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What is Tongue Tie?
The lingual frenulum (or frenum), is a remnant of tissue in the midline between the undersurface of the tongue and the floor of the mouth. When it interferes with normal tongue function it is called “symptomatic tongue-tie” or “symptomatic ankyloglossia”. Tongue-tie can thereby adversely affect breastfeeding. Research is urgently needed to elucidate the implications that tongue-tie and other oral restrictions may have on chewing, swallowing, regurgitation, digestion, speech and breathing disorders.
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Bottle Fed Infants
Currently, breastfeeding difficulty is the only scientifically proven indication for neonatal lingual frenotomy. Treatment for tongue tie in bottle fed infants with feeding problems or in infants in order to prevent speech and articulation problems or suboptimal airway development bears further study.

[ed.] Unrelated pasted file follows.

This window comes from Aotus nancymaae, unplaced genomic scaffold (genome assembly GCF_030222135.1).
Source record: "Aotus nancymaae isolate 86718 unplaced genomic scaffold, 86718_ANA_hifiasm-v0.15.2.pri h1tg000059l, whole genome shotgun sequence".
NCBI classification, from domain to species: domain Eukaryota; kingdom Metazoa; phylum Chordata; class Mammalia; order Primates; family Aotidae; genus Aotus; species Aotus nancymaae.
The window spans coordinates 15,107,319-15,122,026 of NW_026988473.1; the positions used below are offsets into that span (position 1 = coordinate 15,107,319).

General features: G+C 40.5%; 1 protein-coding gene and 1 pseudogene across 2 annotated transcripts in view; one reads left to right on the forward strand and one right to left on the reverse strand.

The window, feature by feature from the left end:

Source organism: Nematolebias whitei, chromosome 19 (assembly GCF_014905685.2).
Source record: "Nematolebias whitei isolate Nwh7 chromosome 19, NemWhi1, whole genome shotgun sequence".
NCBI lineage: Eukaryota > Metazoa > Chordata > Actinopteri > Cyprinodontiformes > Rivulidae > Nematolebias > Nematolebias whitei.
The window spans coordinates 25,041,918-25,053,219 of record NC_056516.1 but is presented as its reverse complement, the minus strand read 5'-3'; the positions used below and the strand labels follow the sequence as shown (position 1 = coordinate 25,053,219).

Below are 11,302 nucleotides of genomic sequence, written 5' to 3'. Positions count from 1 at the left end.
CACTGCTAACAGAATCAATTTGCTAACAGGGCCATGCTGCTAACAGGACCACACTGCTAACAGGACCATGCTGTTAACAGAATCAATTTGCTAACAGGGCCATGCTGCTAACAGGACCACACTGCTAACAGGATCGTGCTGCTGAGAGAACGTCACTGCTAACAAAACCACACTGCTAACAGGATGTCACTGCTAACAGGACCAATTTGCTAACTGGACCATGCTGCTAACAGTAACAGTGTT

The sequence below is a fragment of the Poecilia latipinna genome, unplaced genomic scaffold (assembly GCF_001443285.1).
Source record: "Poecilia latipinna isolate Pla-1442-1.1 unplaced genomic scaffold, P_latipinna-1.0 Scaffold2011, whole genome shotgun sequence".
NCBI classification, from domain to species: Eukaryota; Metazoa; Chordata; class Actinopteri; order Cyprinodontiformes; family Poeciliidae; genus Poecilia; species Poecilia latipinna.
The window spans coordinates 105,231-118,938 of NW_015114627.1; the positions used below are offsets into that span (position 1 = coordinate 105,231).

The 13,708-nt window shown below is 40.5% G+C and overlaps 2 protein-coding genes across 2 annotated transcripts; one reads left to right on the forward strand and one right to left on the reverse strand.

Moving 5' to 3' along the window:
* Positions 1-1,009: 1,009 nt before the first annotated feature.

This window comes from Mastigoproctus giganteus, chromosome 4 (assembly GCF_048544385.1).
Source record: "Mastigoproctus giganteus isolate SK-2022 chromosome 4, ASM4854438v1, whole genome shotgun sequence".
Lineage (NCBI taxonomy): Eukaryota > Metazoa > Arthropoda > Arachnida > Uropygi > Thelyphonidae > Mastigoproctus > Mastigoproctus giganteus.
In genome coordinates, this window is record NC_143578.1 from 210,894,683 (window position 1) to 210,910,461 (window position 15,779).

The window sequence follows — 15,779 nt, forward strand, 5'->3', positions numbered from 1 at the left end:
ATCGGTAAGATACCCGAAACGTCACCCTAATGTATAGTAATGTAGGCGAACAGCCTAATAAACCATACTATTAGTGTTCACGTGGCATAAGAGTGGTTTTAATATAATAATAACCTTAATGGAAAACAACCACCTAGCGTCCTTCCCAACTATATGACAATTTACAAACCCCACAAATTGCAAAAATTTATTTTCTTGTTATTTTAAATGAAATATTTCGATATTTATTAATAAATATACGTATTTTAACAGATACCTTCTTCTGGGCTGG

The International Board Certified Lactation Consultants should provide anticipatory guidance and referrals regarding further evaluation and treatment by manual therapists, body workers, and appropriate medical and dental practitioners in the community.
The first indication of restricted oral tissue is usually breastfeeding dysfunction. Assessment by an experienced IBCLC is imperative in order to review breastfeeding function, rule out other known challenges, and guide the breastfeeding dyad in optimizing latch, positioning, and routines impacting both milk supply and the nursing relationship.
To complement work with an IBCLC, parents are encouraged to work with manual therapists and bodyworkers experienced with challenges to breastfeeding, including tongue tie.